Romans 6:3 says, “Do you not know that all of us who have been baptized into Christ Jesus were baptized into his death? We were buried therefore with him by baptism into death, in order that, just as Christ was raised from the dead by the glory of the Father, we too might walk in newness of life. For if we have been united with him in a death like his, we shall certainly be united with him in a resurrection like his.”
Baptism needs to be understood as the desire for and the display of union with Christ. By faith, the one being baptized is looking to Christ to take away sin, free from sin’s captivity, and give life. With Christ’s crucifixion sin is atoned. With Christ’s resurrection sin’s power is broken. With Christ the believer has life and that is precisely life with God. The church should baptize those who long for life giving union with Christ because baptism puts this desire front and center. Baptism displays unity with Christ for the whole world to see. This one is united to Christ and will walk in newness of life. This one is united to Christ and will begin to look more and more like Christ. Baptism is union and…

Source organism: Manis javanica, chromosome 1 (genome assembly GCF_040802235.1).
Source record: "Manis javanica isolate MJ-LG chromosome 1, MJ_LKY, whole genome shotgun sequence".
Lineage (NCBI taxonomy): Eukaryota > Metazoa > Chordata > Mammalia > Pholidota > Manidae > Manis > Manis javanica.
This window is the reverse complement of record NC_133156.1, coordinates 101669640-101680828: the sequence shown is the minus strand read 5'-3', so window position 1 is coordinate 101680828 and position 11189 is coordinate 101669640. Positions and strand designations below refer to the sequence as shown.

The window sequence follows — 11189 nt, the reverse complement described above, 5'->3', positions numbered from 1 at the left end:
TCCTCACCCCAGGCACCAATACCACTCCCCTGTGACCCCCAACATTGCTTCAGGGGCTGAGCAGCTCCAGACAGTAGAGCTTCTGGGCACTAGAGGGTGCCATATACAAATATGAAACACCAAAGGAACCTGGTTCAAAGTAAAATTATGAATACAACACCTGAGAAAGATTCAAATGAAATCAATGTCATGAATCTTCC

- Baptism is an appeal to God for a clear conscience
1 Peter 3:21-22 says, “Baptism, which corresponds to this [to Noah’s ark] now saves you, not as a removal of dirt from the body but as an appeal to God for a good conscience, through the resurrection of Jesus Christ.”
It’s not the outward working of water that makes the person clean. Baptism is not as simple as taking a bath. What is essential in baptism is the appeal to God for a clear conscience through the work of Jesus Christ. But how does this relate to Noah’s ark? I’m glad you asked.